@FacesValidator is by default not eligible for dependency injection by
@EJB. There is a workaround for EJB, but this is nasty and doesn't work out for CDI. Another way would be to make it a JSF or CDI managed bean, however this doesn't register the validator instance into the JSF application context, and hence you won't be able to make use of
Application.createValidator(String) on it.
Initially, this should be solved in JSF 2.2 which comes with new support for dependency injection in among others all
SystemEventListener instances. The
Validator were initially also among them, but they broke a TCK test and were at the last moment removed from dependency injection support.
The support is expected to come back in JSF 2.3, but we just can't wait any longer. MyFaces CODI has support for it, but it requires an additional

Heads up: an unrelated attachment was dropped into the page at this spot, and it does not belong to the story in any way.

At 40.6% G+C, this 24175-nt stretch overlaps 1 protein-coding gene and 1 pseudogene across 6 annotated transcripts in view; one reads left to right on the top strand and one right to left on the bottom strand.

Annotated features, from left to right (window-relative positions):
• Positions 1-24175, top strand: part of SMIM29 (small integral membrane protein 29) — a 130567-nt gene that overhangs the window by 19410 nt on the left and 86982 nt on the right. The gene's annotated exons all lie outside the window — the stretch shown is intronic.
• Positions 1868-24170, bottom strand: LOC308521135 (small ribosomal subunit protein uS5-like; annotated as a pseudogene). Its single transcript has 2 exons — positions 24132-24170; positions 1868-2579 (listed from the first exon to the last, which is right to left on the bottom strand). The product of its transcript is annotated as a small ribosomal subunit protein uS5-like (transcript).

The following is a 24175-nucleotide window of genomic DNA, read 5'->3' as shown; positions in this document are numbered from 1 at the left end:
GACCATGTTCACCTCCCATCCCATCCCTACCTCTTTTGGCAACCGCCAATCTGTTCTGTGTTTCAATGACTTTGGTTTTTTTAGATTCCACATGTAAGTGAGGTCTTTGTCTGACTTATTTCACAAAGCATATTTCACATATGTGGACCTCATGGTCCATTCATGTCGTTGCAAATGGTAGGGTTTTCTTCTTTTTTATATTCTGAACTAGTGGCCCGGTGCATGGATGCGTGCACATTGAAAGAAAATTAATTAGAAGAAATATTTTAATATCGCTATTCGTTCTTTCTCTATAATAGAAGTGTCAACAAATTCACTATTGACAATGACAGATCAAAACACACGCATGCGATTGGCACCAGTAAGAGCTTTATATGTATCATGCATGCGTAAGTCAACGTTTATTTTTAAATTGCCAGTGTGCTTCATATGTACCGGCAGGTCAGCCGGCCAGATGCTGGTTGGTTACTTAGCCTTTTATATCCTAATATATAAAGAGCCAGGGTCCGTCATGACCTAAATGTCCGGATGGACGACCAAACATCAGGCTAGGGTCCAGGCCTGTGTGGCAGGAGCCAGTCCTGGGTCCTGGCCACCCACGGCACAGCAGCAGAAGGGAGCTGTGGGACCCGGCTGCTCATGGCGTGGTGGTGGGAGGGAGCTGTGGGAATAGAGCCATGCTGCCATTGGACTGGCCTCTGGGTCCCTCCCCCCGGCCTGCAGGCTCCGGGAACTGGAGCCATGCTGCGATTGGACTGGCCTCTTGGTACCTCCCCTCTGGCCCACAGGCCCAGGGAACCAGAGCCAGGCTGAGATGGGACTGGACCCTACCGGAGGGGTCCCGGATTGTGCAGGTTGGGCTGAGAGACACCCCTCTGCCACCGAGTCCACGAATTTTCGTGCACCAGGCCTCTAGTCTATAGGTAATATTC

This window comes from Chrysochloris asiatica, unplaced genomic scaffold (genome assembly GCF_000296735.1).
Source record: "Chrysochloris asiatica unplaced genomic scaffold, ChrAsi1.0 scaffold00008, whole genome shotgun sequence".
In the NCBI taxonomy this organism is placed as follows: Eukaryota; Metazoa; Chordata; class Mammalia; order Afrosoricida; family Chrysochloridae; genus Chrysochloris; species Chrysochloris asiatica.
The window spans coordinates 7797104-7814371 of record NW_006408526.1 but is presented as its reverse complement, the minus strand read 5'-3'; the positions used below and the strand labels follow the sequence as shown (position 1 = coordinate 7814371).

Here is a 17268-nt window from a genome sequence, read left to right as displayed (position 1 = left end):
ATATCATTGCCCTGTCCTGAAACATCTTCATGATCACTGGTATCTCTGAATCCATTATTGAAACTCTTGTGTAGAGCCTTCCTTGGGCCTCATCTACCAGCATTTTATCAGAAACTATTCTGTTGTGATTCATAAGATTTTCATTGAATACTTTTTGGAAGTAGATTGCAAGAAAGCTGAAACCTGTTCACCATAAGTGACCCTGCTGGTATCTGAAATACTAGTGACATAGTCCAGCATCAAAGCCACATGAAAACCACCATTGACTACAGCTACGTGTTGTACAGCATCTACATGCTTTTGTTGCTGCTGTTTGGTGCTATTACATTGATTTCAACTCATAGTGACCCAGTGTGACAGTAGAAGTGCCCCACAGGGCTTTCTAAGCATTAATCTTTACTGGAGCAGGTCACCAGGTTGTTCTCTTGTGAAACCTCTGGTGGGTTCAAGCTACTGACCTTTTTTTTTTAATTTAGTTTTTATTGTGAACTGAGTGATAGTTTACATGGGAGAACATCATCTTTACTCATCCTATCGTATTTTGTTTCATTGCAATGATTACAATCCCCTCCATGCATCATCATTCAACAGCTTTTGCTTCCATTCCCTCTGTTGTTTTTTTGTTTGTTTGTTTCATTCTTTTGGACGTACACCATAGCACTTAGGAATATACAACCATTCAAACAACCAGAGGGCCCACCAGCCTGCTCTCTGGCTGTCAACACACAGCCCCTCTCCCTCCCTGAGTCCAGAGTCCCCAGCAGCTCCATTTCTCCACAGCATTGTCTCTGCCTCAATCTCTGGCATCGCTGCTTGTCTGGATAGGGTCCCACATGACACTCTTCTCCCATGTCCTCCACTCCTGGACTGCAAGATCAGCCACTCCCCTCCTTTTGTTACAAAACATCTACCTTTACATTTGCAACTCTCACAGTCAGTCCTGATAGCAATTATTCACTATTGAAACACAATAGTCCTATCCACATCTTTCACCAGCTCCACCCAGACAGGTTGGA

@Advanced annotation. OmniFaces solves this by implicitly making all
FacesValidator instances eligible for dependency injection without any further modification.
In Java EE 7's CDI 1.1, when having a CDI 1.1 compatible
beans.xml, by default only classes with an explicit CDI managed bean scope annotation will be registered for dependency injection support. In order to cover
FacesValidator annotated classes as well, you need to explicitly set
bean-discovery-mode="all" attribute in
beans.xml. This was not necessary in Mojarra versions older than 2.2.9 due to an oversight.
In case you have a
FacesValidator annotated class extending another
FacesValidator annotated class which in turn extends a standard validator, then you may with
bean-discovery-mode="all" face an
AmbiguousResolutionException. This can be solved by placing
Specializes annotation on the subclass.
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Validator will print itself and both the injected EJB and CDI bean in a faces message. Note: EJB is stateless and CDI bean is request scoped.